Cardiovascular Risks of Cigarette Smoking
Research has clearly established cigarette smoking as a risk factor for cardiovascular disease incidence and mortality, with smoking increasing the risk of death from CVD by up to three times.25 26 Smoking related CVD risk has been shown to be substantively higher in current and recent smokers, compared to never smokers and those who have quit. CVD risk is also shown to be greater with increasing smoking duration and by the number of cigarettes smoked per day. 25 27 28 29

A recent systematic review looking at the impact of smoking on CVD found that the risk of cardiovascular mortality in older adults who were current smokers is double that of non-smokers (RR 2.07, 95% CI 1.82– 2.36).30 The study found that in people aged 60 years and older, smoking strongly contributes to acute coronary events, stroke, and cardiovascular deaths.30 The authors found that smoking advanced the risk of dying from cardiovascular disease by 5.5 years.30

Smoking and Coronary Heart Disease (CHD)
Coronary heart disease – also known as ischaemic heart disease – is what happens when the heart's blood supply is blocked or interrupted by a build-up of fatty substances in the coronary arteries, in a process is known as atherosclerosis. Eventually, the arteries may become so narrow that they cannot get enough oxygen rich blood to the heart, leading to a heart attack.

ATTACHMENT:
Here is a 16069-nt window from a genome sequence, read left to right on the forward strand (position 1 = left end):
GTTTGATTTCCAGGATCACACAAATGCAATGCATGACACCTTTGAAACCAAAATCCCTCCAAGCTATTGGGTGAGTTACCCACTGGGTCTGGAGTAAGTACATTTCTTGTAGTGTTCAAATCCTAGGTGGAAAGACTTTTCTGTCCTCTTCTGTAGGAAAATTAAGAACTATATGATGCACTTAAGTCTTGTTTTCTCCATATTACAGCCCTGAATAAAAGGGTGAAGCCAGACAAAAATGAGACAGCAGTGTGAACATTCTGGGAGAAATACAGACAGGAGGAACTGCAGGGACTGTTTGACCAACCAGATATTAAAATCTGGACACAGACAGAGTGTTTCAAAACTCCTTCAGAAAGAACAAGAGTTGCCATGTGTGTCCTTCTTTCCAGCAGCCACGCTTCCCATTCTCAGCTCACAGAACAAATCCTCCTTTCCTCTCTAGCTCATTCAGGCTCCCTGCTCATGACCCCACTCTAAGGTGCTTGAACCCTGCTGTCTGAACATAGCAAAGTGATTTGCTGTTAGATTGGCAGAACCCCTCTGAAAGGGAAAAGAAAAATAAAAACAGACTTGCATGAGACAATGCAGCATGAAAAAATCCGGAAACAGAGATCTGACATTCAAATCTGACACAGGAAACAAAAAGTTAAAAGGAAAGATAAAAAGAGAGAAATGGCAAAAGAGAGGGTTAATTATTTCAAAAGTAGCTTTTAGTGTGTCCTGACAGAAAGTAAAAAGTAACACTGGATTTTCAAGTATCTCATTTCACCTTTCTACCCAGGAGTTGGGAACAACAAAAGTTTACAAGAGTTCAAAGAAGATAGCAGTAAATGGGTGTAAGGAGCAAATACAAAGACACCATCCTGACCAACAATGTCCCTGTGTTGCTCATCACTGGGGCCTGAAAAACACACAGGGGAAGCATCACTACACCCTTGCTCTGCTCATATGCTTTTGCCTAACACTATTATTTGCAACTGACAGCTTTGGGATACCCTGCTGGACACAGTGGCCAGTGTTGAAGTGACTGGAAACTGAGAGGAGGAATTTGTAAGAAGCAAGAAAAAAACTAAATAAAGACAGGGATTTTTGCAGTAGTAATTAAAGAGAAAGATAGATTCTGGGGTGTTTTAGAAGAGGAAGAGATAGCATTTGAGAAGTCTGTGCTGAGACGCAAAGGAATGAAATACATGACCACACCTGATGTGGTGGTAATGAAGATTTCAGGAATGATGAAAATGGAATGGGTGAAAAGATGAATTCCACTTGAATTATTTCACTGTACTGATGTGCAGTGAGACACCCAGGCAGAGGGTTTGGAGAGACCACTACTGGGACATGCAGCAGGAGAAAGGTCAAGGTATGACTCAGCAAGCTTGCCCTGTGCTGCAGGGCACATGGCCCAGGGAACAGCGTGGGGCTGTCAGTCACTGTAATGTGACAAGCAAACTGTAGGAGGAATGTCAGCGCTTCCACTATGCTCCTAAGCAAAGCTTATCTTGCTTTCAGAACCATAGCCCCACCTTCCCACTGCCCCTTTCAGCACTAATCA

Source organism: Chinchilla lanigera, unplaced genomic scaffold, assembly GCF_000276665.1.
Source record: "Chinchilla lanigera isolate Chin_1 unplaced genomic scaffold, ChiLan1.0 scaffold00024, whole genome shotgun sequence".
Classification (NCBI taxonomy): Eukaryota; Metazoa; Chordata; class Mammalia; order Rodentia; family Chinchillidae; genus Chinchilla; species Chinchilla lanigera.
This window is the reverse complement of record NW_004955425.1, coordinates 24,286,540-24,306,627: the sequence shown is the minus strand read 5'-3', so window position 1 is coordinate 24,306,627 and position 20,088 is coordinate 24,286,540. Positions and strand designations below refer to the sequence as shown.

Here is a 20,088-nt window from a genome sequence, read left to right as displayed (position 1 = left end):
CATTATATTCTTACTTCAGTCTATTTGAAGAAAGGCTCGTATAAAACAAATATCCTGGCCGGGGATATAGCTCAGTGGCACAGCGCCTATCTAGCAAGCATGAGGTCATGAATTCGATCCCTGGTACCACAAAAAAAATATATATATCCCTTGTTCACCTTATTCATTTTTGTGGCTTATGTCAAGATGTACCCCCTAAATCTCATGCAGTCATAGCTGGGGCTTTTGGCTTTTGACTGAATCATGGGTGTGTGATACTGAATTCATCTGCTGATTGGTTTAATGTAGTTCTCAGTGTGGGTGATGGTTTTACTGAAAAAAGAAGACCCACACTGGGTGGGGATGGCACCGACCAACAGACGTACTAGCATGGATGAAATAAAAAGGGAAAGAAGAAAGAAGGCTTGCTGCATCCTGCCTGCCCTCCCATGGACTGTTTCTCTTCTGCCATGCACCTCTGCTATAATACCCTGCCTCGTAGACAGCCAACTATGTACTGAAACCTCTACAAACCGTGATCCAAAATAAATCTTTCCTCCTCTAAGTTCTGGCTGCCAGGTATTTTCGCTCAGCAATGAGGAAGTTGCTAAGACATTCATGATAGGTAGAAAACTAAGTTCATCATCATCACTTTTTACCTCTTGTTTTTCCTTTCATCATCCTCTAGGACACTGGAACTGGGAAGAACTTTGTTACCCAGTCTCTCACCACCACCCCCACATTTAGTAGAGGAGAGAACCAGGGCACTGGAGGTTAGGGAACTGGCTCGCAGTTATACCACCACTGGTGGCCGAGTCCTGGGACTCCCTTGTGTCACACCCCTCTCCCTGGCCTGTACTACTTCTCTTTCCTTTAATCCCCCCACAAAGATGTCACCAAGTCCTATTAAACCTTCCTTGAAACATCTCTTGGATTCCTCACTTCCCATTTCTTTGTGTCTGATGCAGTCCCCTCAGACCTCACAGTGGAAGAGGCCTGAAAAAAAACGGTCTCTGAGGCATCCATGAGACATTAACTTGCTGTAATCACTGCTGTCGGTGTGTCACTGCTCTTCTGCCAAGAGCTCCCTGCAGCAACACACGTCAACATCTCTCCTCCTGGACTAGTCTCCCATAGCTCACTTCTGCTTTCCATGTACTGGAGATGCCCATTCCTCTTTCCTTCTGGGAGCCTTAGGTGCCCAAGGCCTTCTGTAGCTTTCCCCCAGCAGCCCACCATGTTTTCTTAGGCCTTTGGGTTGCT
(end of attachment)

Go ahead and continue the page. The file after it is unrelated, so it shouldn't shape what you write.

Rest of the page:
The 1990 US Surgeon General report firmly established that smoking is the “most important of the known modifiable risk factors for CHD.”31 This relationship has been demonstrated across racial and ethnic groups and in women younger than 50 years of age, even though the incidence of CHD in this population is low.32 33

In the UK, the British Regional Heart Study cited smoking as one of the three principle non-hereditary risk factors for coronary heart disease; the others are raised blood cholesterol level and high blood pressure.34 Research analysis of US National Health Interview Survey reported a threefold risk for coronary heart disease in male smokers aged 35-64 years old (RR 3.18, 95% CI 2.34–4.33) and almost a four-fold risk for female smokers aged 35-64 years (RR 3.93, 95% CI 2.56–6.05).35

Smoking and Stroke